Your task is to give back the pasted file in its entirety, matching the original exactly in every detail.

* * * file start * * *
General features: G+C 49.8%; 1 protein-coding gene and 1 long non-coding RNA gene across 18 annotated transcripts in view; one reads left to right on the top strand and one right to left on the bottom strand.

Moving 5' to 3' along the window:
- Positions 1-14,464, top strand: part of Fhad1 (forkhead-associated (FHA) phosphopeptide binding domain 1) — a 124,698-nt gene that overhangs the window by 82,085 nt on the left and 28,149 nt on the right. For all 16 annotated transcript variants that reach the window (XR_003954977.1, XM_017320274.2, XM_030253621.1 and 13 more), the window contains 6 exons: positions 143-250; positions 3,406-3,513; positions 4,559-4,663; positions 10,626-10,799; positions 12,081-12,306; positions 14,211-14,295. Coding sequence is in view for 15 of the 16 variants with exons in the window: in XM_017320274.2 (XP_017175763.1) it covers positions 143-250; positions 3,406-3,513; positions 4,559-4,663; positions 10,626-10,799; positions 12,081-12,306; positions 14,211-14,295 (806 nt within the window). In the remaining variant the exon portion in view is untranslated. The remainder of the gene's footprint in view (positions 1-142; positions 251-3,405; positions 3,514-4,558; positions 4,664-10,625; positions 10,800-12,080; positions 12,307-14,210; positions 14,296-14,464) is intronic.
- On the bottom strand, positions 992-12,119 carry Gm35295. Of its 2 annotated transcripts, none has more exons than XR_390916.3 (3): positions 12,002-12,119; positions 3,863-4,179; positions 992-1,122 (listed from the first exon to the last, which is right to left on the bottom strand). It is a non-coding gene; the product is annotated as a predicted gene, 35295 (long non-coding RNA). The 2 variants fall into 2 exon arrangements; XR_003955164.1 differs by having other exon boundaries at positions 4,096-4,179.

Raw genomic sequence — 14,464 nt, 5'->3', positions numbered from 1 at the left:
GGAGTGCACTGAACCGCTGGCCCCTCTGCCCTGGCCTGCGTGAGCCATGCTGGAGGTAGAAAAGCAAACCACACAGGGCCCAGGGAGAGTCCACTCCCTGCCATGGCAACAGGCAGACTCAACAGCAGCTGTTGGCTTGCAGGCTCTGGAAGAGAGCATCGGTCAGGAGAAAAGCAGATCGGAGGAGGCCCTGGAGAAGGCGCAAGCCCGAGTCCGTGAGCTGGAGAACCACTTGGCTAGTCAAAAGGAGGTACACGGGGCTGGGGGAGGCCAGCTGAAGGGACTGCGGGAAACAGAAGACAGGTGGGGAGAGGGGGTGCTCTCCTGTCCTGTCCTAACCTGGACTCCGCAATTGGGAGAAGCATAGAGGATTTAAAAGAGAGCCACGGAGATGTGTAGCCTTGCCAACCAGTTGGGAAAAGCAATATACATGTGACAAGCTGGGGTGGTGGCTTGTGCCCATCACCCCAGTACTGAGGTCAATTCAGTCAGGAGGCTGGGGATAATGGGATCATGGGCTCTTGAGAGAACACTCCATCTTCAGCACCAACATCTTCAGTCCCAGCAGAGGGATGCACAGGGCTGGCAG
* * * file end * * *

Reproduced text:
General features: G+C 49.8%; 1 protein-coding gene and 1 long non-coding RNA gene across 18 annotated transcripts in view; one reads left to right on the top strand and one right to left on the bottom strand.

Moving 5' to 3' along the window:
- Positions 1-14,464, top strand: part of Fhad1 (forkhead-associated (FHA) phosphopeptide binding domain 1) — a 124,698-nt gene that overhangs the window by 82,085 nt on the left and 28,149 nt on the right. For all 16 annotated transcript variants that reach the window (XR_003954977.1, XM_017320274.2, XM_030253621.1 and 13 more), the window contains 6 exons: positions 143-250; positions 3,406-3,513; positions 4,559-4,663; positions 10,626-10,799; positions 12,081-12,306; positions 14,211-14,295. Coding sequence is in view for 15 of the 16 variants with exons in the window: in XM_017320274.2 (XP_017175763.1) it covers positions 143-250; positions 3,406-3,513; positions 4,559-4,663; positions 10,626-10,799; positions 12,081-12,306; positions 14,211-14,295 (806 nt within the window). In the remaining variant the exon portion in view is untranslated. The remainder of the gene's footprint in view (positions 1-142; positions 251-3,405; positions 3,514-4,558; positions 4,664-10,625; positions 10,800-12,080; positions 12,307-14,210; positions 14,296-14,464) is intronic.
- On the bottom strand, positions 992-12,119 carry Gm35295. Of its 2 annotated transcripts, none has more exons than XR_390916.3 (3): positions 12,002-12,119; positions 3,863-4,179; positions 992-1,122 (listed from the first exon to the last, which is right to left on the bottom strand). It is a non-coding gene; the product is annotated as a predicted gene, 35295 (long non-coding RNA). The 2 variants fall into 2 exon arrangements; XR_003955164.1 differs by having other exon boundaries at positions 4,096-4,179.

Raw genomic sequence — 14,464 nt, 5'->3', positions numbered from 1 at the left:
GGAGTGCACTGAACCGCTGGCCCCTCTGCCCTGGCCTGCGTGAGCCATGCTGGAGGTAGAAAAGCAAACCACACAGGGCCCAGGGAGAGTCCACTCCCTGCCATGGCAACAGGCAGACTCAACAGCAGCTGTTGGCTTGCAGGCTCTGGAAGAGAGCATCGGTCAGGAGAAAAGCAGATCGGAGGAGGCCCTGGAGAAGGCGCAAGCCCGAGTCCGTGAGCTGGAGAACCACTTGGCTAGTCAAAAGGAGGTACACGGGGCTGGGGGAGGCCAGCTGAAGGGACTGCGGGAAACAGAAGACAGGTGGGGAGAGGGGGTGCTCTCCTGTCCTGTCCTAACCTGGACTCCGCAATTGGGAGAAGCATAGAGGATTTAAAAGAGAGCCACGGAGATGTGTAGCCTTGCCAACCAGTTGGGAAAAGCAATATACATGTGACAAGCTGGGGTGGTGGCTTGTGCCCATCACCCCAGTACTGAGGTCAATTCAGTCAGGAGGCTGGGGATAATGGGATCATGGGCTCTTGAGAGAACACTCCATCTTCAGCACCAACATCTTCAGTCCCAGCAGAGGGATGCACAGGGCTGGCAG